A visit to the hairdressers is a rarity for me. It's a bit of an ordeal and sitting still for hours can feel like a prison sentence. But, deciding it was time for a change, I booked in for the 'ombre'.
This is where it's dark at the top and light at the bottom, creating an appearance of instant regrowth.
Why would anyone in their right mind want to inflict that on themselves? Well, besides being very en trend, it saves repeat visits to the hairdressers for regrowth touch-ups, doesn't it?
So, armed with plenty of reading material to keep me entertained, I set off, only managing to find a car park in a two-hour area.
After discussing colours with the technician, she explained that to achieve the look she'd need to bleach the ends first for the colour to stand out.
"Will this make the time go over four hours?" I inquired.
No, she said it should still take between three or four hours. All good. I'd resigned myself to up to four hours in the chair so, while she set off to mix the colours, I settled in with a coffee and magazine.
First up came the bleaching, then the overall dark colour, which had the same purpley base as last time. Silly me, should have remembered what happens here.
Think The Cat in the Hat Comes Back, where that pink ring in the bath spreads the length of the house, staining Mother's white dress, the walls of the hall … But this was purple and it was rapidly spreading over my face.
Hairdressers use special wipes to remove it at the end of the application but it's hard to sit there and watch it staining your face. I can never stop myself reaching out from under my cape to take a swipe.
This, in turn, leads to it going all over my fingers and then everything I touch. I end up with the wipes placed in front of me and go through nearly the whole tub in a bid to remove the purple spread.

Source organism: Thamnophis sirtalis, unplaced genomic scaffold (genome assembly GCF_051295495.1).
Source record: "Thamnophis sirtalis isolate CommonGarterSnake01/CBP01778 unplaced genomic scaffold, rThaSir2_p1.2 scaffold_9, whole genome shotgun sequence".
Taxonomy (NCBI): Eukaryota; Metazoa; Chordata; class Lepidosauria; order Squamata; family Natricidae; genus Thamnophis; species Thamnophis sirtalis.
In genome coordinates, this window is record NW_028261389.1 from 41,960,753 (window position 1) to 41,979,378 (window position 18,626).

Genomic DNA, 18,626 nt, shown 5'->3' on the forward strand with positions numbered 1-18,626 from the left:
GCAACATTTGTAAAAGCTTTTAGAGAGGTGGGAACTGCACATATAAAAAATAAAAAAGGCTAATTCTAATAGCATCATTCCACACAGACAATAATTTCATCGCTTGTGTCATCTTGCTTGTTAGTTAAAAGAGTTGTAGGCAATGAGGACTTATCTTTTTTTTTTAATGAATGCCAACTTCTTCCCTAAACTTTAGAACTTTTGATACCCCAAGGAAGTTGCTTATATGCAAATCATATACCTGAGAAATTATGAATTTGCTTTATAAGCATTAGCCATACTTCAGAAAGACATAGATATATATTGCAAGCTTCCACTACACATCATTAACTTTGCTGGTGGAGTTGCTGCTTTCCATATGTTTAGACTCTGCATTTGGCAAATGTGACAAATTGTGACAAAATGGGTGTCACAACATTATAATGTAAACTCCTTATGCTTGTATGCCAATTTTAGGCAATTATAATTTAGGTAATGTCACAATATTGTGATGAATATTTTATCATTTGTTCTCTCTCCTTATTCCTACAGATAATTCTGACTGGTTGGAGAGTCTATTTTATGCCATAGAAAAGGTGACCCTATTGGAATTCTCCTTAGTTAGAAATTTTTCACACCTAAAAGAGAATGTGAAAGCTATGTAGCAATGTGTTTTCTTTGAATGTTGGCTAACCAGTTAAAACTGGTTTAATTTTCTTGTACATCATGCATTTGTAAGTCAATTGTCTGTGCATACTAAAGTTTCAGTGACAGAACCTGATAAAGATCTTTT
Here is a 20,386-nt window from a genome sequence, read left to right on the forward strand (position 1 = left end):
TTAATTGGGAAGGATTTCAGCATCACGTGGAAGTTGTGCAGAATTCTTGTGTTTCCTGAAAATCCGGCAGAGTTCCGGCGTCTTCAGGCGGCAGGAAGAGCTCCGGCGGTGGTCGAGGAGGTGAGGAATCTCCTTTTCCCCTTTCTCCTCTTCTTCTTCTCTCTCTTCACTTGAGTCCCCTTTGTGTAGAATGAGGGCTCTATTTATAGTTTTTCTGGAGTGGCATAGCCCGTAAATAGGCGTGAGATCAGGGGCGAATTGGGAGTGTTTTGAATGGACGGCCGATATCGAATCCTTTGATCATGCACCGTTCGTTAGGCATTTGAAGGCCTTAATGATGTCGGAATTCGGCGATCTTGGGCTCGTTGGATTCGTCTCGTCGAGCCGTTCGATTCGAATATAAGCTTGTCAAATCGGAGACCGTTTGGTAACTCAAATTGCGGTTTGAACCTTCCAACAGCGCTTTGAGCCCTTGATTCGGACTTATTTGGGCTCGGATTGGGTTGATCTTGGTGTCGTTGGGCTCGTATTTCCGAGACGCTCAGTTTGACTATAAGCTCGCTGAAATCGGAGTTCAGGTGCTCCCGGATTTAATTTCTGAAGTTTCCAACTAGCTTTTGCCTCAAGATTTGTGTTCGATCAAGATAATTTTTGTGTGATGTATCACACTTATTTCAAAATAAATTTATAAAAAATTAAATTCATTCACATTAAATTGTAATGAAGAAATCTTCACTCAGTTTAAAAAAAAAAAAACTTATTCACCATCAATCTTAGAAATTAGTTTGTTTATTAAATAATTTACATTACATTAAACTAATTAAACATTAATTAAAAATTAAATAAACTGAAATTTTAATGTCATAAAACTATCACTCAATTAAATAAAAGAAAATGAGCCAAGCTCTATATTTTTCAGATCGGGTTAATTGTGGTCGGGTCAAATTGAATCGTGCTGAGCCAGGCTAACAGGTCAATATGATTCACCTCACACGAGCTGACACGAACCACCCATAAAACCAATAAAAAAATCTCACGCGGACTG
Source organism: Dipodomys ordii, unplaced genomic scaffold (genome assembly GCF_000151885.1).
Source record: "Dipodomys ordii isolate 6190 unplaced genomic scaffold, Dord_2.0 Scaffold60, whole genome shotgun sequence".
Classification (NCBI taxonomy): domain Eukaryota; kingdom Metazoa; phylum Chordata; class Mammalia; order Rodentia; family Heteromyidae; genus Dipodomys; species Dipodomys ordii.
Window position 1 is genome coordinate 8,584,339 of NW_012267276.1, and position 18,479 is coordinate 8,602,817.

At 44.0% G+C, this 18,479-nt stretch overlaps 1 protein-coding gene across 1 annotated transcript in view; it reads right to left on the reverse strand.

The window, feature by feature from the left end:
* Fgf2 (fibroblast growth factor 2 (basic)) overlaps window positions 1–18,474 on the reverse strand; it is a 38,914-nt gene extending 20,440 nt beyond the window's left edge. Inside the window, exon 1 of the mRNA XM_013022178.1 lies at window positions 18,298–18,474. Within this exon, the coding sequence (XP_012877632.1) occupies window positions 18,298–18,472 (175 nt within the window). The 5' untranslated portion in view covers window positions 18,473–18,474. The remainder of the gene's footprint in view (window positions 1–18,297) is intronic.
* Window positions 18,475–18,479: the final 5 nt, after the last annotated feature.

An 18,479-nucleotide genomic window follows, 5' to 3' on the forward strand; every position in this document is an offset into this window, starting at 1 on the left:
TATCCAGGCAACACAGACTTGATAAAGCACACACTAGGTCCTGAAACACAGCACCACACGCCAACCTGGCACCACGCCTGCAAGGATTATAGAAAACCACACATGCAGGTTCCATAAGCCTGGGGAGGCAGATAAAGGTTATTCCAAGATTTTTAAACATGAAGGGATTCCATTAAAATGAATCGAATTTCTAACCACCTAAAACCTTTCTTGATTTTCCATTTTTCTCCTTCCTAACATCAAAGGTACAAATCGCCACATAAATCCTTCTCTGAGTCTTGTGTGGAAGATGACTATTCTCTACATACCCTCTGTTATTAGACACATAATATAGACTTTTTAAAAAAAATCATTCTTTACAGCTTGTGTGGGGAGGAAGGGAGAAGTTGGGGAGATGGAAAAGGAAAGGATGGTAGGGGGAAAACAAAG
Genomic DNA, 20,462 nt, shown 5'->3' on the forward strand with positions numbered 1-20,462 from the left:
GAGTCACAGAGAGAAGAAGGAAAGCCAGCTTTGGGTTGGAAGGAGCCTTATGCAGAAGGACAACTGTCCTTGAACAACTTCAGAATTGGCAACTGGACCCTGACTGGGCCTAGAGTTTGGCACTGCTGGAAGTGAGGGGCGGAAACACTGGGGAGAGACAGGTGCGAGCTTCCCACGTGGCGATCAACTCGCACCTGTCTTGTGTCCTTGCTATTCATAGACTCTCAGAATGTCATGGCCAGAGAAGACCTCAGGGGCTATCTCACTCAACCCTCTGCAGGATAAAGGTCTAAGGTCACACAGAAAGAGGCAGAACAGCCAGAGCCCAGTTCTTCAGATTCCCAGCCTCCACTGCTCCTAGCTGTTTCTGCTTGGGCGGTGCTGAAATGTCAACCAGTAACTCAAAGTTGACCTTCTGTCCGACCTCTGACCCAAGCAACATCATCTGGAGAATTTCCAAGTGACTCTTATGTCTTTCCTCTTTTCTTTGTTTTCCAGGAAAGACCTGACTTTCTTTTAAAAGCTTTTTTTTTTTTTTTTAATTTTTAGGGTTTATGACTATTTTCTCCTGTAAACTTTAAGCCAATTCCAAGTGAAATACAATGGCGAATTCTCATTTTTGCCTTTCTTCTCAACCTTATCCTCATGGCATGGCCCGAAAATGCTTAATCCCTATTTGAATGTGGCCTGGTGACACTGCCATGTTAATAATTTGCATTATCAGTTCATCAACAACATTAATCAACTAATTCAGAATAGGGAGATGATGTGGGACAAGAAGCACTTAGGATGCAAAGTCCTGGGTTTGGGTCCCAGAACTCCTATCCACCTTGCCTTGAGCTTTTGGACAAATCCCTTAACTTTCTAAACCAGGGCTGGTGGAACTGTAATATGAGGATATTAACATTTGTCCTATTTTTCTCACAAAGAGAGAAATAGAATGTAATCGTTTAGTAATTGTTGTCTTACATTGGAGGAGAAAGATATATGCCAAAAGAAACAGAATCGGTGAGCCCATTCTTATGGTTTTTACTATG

At the basin it took two of them – one washing my hair and one removing the purple off my skin – before I emerged to have it dried, a lengthy process and also a dual-effort.
This was when I looked at my watch. Goodness, I'd be hard-pressed to make it home before the kids. There was still the colour application to the bleached ends and a trim to go.
Actually, did I even need another colour or a trim? The purpley-bleached ends looked fine —sort of — and who cares if I left the salon with wet hair.
It was already 2.30pm. Texting my neighbour, I asked if she could intercept the twins and tell them to let themselves in.
Then, remembering the bare cupboards, I messaged my mum who dropped what she was doing and drove from the other side of town to not only mind the kids but bring them food.
By now the mood had changed in the salon; the other customers and most staff having left for the day. Perhaps my silent stress was infectious or maybe the remaining hairdressers were thinking about that Friday glass of bubbles waiting for them while they dealt to this customer's difficult do.
To their credit, they were very pleasant as they all chipped in, but I could see the sheer volume of hair had been underestimated.
Finally, more than six hours later, the do was done, I was starving, and had a headful of glossy, purpley, ombred locks. But there was no time to admire it. I was off out the door and legging it across the road through 5 o'clock traffic to where I'd left my car all those hours earlier.
You're expecting me to say my car had been towed, aren't you? It hadn't. Thankfully, it was still there and I returned home to find happy kids with full bellies.
Feeling very much like a high-maintenance drama queen, and also bad mother, I thanked my saviours and vowed never to repeat such an adventurous undertaking. At least the regrowth factor won't be a problem.